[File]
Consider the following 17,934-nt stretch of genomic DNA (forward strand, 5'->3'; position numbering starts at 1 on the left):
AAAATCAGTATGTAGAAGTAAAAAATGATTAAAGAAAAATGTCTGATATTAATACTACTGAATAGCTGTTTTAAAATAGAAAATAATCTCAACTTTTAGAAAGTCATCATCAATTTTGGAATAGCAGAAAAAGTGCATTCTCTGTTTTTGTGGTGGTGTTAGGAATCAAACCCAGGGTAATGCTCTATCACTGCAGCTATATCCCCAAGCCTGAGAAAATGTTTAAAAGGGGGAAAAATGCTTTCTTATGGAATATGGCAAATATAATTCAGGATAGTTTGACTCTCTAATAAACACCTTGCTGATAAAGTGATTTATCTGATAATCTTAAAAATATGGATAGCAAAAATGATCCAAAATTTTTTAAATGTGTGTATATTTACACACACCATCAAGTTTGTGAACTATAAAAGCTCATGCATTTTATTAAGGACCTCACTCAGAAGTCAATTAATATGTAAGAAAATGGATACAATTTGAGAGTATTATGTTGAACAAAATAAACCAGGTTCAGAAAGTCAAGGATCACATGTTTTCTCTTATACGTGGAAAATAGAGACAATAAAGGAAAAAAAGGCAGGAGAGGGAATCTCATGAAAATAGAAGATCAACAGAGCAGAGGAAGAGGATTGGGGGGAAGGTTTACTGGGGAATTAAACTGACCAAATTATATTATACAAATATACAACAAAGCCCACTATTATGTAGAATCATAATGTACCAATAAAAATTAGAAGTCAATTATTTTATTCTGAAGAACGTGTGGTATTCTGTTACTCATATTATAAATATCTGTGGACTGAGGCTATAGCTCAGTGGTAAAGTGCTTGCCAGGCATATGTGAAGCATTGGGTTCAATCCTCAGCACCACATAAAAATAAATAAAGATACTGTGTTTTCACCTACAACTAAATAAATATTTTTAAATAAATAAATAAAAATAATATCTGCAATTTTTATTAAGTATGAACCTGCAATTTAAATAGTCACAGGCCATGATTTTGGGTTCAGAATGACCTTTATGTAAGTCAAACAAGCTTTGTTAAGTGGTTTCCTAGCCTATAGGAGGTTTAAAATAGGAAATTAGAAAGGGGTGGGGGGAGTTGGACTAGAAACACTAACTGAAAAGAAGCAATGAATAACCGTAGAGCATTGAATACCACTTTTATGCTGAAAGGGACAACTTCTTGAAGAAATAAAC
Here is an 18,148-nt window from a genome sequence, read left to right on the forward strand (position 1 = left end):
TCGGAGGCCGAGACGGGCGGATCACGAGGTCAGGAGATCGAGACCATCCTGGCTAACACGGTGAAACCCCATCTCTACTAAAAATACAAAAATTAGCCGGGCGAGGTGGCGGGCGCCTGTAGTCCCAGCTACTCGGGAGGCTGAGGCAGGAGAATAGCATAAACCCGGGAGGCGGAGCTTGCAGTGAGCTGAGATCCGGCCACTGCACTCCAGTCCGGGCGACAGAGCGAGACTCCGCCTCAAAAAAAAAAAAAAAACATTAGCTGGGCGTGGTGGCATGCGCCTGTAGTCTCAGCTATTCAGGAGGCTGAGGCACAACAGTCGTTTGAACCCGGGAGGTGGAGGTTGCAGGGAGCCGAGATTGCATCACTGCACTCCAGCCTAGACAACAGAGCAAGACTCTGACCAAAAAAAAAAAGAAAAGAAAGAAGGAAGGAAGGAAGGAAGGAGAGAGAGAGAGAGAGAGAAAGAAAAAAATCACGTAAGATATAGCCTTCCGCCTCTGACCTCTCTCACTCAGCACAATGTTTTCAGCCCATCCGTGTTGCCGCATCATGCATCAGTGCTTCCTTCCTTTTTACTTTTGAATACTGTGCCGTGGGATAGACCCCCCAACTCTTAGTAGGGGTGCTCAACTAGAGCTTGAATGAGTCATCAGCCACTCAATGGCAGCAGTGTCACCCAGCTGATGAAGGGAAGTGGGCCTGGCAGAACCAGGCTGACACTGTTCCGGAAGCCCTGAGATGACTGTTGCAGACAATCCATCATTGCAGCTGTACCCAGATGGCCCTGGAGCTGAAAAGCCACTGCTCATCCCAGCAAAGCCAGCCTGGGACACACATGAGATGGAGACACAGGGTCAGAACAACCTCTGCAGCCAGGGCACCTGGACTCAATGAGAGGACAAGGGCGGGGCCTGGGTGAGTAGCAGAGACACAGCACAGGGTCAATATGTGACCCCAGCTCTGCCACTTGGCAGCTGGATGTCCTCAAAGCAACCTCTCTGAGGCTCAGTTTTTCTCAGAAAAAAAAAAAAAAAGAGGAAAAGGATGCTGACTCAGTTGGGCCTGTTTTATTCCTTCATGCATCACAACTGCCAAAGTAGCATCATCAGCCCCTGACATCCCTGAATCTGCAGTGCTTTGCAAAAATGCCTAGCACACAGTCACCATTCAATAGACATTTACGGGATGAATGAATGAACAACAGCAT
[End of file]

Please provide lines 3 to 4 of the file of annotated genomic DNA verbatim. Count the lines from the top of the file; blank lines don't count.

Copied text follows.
Here is an 18,148-nt window from a genome sequence, read left to right on the forward strand (position 1 = left end):
TCGGAGGCCGAGACGGGCGGATCACGAGGTCAGGAGATCGAGACCATCCTGGCTAACACGGTGAAACCCCATCTCTACTAAAAATACAAAAATTAGCCGGGCGAGGTGGCGGGCGCCTGTAGTCCCAGCTACTCGGGAGGCTGAGGCAGGAGAATAGCATAAACCCGGGAGGCGGAGCTTGCAGTGAGCTGAGATCCGGCCACTGCACTCCAGTCCGGGCGACAGAGCGAGACTCCGCCTCAAAAAAAAAAAAAAAACATTAGCTGGGCGTGGTGGCATGCGCCTGTAGTCTCAGCTATTCAGGAGGCTGAGGCACAACAGTCGTTTGAACCCGGGAGGTGGAGGTTGCAGGGAGCCGAGATTGCATCACTGCACTCCAGCCTAGACAACAGAGCAAGACTCTGACCAAAAAAAAAAAGAAAAGAAAGAAGGAAGGAAGGAAGGAAGGAGAGAGAGAGAGAGAGAGAAAGAAAAAAATCACGTAAGATATAGCCTTCCGCCTCTGACCTCTCTCACTCAGCACAATGTTTTCAGCCCATCCGTGTTGCCGCATCATGCATCAGTGCTTCCTTCCTTTTTACTTTTGAATACTGTGCCGTGGGATAGACCCCCCAACTCTTAGTAGGGGTGCTCAACTAGAGCTTGAATGAGTCATCAGCCACTCAATGGCAGCAGTGTCACCCAGCTGATGAAGGGAAGTGGGCCTGGCAGAACCAGGCTGACACTGTTCCGGAAGCCCTGAGATGACTGTTGCAGACAATCCATCATTGCAGCTGTACCCAGATGGCCCTGGAGCTGAAAAGCCACTGCTCATCCCAGCAAAGCCAGCCTGGGACACACATGAGATGGAGACACAGGGTCAGAACAACCTCTGCAGCCAGGGCACCTGGACTCAATGAGAGGACAAGGGCGGGGCCTGGGTGAGTAGCAGAGACACAGCACAGGGTCAATATGTGACCCCAGCTCTGCCACTTGGCAGCTGGATGTCCTCAAAGCAACCTCTCTGAGGCTCAGTTTTTCTCAGAAAAAAAAAAAAAAAGAGGAAAAGGATGCTGACTCAGTTGGGCCTGTTTTATTCCTTCATGCATCACAACTGCCAAAGTAGCATCATCAGCCCCTGACATCCCTGAATCTGCAGTGCTTTGCAAAAATGCCTAGCACACAGTCACCATTCAATAGACATTTACGGGATGAATGAATGAACAACAGCAT